light at end of tunnel?

Robert Laing

Robert Laing

The mining industry hopes that a meeting today with the government and Eskom will result in mines resuming limited production from tomorrow.

Most mines were forced to halt underground operations early on Friday morning after Eskom declared force majeure saying it was unable to guarantee minimum uninterrupted power levels.

Today marks the fifth day that mines have limited their underground operations to essential safety work.

Yesterday's production stoppage at AngloGold Ashanti, South Africa's largest gold producer, would have cost it the 8000 ounces of gold it normally produces a day. This is about R53million at the current gold price of $918 an ounce.

Its smaller rivals, Gold Fields and Harmony, similarly would have lost around 7000 ounces in production worth about R46million each.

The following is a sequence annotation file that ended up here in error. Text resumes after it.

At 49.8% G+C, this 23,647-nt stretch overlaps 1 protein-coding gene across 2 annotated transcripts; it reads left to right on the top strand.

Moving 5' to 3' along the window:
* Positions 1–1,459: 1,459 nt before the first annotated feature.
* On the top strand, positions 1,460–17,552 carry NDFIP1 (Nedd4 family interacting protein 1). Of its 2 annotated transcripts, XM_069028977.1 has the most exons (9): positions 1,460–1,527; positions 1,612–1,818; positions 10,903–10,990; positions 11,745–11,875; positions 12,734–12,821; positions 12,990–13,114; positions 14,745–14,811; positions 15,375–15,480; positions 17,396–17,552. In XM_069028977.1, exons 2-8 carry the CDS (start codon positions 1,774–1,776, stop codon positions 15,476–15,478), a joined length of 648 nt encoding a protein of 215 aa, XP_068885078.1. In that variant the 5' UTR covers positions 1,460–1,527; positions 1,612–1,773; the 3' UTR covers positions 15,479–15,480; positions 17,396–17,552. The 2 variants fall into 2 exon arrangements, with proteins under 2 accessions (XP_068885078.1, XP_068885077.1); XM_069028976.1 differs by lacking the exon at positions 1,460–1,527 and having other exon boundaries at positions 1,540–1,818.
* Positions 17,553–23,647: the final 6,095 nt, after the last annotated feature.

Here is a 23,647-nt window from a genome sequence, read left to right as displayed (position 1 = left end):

The world's second largest platinum producer, Impala Platinum, said the power crisis had cost it about 3500 ounces of platinum yesterday. At the current platinum price of $1690 an ounce, this equated to more than R42million.

The loss emanating from yesterday's mining production stoppage was estimated at R330million by T-Sec economist Mike Schussler. AngloGold Ashanti's chief executive, Mark Cutifani, said he was confident after Saturday's emergency meeting with the government and Eskom that mines would be able to resume limited operation in a few days.

"I think that we are starting to emerge from a crisis that had the potential to undermine the viability of the South African gold industry," Cutifani said.

Meetings over the weekend resulted in mines undertaking to cut their consumption by 10percent. Eskom committed itself to give four hours' notice to mines before cutting power.

Simmer & Jack chief executive, Gordon Miller, said his group would do everything in its power to accommodate Eskom's request to reduce electricity consumption, but called on Eskom in turn to improve its communication.

"We urge Eskom to explain to the public what it is doing to deal with the deterioration of existing systems that have led to this situation.

"Between Simmers and First Uranium, we employ almost 7000 people and need to understand what measures will be put in place to avert the potentially severe unintended consequences of this system failure."